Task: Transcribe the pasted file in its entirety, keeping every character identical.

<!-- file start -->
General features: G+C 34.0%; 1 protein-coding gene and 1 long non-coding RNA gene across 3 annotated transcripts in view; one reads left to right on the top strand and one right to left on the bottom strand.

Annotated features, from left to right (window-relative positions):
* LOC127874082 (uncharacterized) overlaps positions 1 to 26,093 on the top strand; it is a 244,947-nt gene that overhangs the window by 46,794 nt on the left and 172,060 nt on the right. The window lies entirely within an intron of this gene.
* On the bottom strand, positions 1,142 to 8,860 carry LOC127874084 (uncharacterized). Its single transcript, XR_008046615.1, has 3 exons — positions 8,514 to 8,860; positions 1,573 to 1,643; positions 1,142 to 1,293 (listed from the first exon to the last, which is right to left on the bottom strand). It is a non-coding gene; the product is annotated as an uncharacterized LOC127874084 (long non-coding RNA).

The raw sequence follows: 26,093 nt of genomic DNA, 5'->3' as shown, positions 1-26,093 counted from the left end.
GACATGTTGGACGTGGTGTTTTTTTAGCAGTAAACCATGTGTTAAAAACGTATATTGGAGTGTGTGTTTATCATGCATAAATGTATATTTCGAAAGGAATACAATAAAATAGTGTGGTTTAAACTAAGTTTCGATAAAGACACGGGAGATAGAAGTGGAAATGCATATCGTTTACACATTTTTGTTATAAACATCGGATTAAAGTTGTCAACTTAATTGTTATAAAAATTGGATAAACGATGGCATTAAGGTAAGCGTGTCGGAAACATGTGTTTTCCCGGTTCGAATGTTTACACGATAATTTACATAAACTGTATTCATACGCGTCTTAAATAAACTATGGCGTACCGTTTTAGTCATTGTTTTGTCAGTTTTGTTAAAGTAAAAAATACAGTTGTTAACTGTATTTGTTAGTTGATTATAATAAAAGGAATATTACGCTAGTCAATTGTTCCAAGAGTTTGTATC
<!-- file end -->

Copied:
General features: G+C 34.0%; 1 protein-coding gene and 1 long non-coding RNA gene across 3 annotated transcripts in view; one reads left to right on the top strand and one right to left on the bottom strand.

Annotated features, from left to right (window-relative positions):
* LOC127874082 (uncharacterized) overlaps positions 1 to 26,093 on the top strand; it is a 244,947-nt gene that overhangs the window by 46,794 nt on the left and 172,060 nt on the right. The window lies entirely within an intron of this gene.
* On the bottom strand, positions 1,142 to 8,860 carry LOC127874084 (uncharacterized). Its single transcript, XR_008046615.1, has 3 exons — positions 8,514 to 8,860; positions 1,573 to 1,643; positions 1,142 to 1,293 (listed from the first exon to the last, which is right to left on the bottom strand). It is a non-coding gene; the product is annotated as an uncharacterized LOC127874084 (long non-coding RNA).

The raw sequence follows: 26,093 nt of genomic DNA, 5'->3' as shown, positions 1-26,093 counted from the left end.
GACATGTTGGACGTGGTGTTTTTTTAGCAGTAAACCATGTGTTAAAAACGTATATTGGAGTGTGTGTTTATCATGCATAAATGTATATTTCGAAAGGAATACAATAAAATAGTGTGGTTTAAACTAAGTTTCGATAAAGACACGGGAGATAGAAGTGGAAATGCATATCGTTTACACATTTTTGTTATAAACATCGGATTAAAGTTGTCAACTTAATTGTTATAAAAATTGGATAAACGATGGCATTAAGGTAAGCGTGTCGGAAACATGTGTTTTCCCGGTTCGAATGTTTACACGATAATTTACATAAACTGTATTCATACGCGTCTTAAATAAACTATGGCGTACCGTTTTAGTCATTGTTTTGTCAGTTTTGTTAAAGTAAAAAATACAGTTGTTAACTGTATTTGTTAGTTGATTATAATAAAAGGAATATTACGCTAGTCAATTGTTCCAAGAGTTTGTATC